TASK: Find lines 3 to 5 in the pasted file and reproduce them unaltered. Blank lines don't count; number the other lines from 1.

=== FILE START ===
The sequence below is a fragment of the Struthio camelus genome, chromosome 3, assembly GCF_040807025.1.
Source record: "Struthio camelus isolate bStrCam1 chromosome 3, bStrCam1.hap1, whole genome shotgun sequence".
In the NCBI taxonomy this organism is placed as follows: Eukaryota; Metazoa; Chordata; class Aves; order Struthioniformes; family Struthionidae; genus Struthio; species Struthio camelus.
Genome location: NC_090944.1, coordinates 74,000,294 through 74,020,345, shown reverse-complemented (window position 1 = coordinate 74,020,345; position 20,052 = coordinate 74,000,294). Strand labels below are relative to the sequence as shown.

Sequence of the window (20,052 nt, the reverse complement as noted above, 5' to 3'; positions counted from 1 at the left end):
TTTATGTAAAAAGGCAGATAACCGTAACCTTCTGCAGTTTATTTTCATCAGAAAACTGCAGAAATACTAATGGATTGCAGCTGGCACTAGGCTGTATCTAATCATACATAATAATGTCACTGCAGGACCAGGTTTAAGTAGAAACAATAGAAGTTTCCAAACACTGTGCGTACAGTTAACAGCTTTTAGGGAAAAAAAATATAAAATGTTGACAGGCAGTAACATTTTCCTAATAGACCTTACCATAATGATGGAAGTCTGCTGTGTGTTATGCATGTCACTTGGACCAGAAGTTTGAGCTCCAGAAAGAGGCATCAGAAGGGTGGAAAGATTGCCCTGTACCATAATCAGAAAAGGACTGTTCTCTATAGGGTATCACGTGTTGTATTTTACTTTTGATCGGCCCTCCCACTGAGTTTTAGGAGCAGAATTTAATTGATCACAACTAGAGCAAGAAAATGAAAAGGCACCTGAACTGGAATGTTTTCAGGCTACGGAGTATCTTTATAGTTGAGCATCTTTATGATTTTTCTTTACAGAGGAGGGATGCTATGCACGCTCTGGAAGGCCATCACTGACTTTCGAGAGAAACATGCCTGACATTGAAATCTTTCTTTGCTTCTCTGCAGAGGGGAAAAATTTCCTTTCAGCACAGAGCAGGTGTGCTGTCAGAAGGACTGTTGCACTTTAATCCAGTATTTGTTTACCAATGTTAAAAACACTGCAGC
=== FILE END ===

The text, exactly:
In the NCBI taxonomy this organism is placed as follows: Eukaryota; Metazoa; Chordata; class Aves; order Struthioniformes; family Struthionidae; genus Struthio; species Struthio camelus.
Genome location: NC_090944.1, coordinates 74,000,294 through 74,020,345, shown reverse-complemented (window position 1 = coordinate 74,020,345; position 20,052 = coordinate 74,000,294). Strand labels below are relative to the sequence as shown.

Sequence of the window (20,052 nt, the reverse complement as noted above, 5' to 3'; positions counted from 1 at the left end):